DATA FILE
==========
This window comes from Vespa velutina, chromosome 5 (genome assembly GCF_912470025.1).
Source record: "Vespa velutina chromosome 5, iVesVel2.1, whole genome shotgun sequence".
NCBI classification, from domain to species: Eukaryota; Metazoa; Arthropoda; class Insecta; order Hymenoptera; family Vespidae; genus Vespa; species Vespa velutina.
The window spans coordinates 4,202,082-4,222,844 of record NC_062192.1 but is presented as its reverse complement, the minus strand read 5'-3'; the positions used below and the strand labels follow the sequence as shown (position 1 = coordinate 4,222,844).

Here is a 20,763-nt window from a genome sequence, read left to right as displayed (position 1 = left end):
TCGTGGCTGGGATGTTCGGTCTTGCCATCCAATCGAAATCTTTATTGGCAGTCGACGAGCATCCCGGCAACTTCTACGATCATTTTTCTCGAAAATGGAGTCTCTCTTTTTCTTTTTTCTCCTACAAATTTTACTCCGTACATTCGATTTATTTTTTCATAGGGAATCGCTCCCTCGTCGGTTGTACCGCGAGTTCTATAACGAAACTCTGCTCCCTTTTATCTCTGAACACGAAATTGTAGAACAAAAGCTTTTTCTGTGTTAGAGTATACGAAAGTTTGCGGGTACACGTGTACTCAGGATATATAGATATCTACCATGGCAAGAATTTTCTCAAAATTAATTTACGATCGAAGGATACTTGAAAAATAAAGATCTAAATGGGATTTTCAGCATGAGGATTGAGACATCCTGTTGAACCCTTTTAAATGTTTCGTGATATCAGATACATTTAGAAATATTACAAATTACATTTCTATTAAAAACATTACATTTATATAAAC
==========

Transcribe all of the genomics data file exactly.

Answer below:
This window comes from Vespa velutina, chromosome 5 (genome assembly GCF_912470025.1).
Source record: "Vespa velutina chromosome 5, iVesVel2.1, whole genome shotgun sequence".
NCBI classification, from domain to species: Eukaryota; Metazoa; Arthropoda; class Insecta; order Hymenoptera; family Vespidae; genus Vespa; species Vespa velutina.
The window spans coordinates 4,202,082-4,222,844 of record NC_062192.1 but is presented as its reverse complement, the minus strand read 5'-3'; the positions used below and the strand labels follow the sequence as shown (position 1 = coordinate 4,222,844).

Here is a 20,763-nt window from a genome sequence, read left to right as displayed (position 1 = left end):
TCGTGGCTGGGATGTTCGGTCTTGCCATCCAATCGAAATCTTTATTGGCAGTCGACGAGCATCCCGGCAACTTCTACGATCATTTTTCTCGAAAATGGAGTCTCTCTTTTTCTTTTTTCTCCTACAAATTTTACTCCGTACATTCGATTTATTTTTTCATAGGGAATCGCTCCCTCGTCGGTTGTACCGCGAGTTCTATAACGAAACTCTGCTCCCTTTTATCTCTGAACACGAAATTGTAGAACAAAAGCTTTTTCTGTGTTAGAGTATACGAAAGTTTGCGGGTACACGTGTACTCAGGATATATAGATATCTACCATGGCAAGAATTTTCTCAAAATTAATTTACGATCGAAGGATACTTGAAAAATAAAGATCTAAATGGGATTTTCAGCATGAGGATTGAGACATCCTGTTGAACCCTTTTAAATGTTTCGTGATATCAGATACATTTAGAAATATTACAAATTACATTTCTATTAAAAACATTACATTTATATAAAC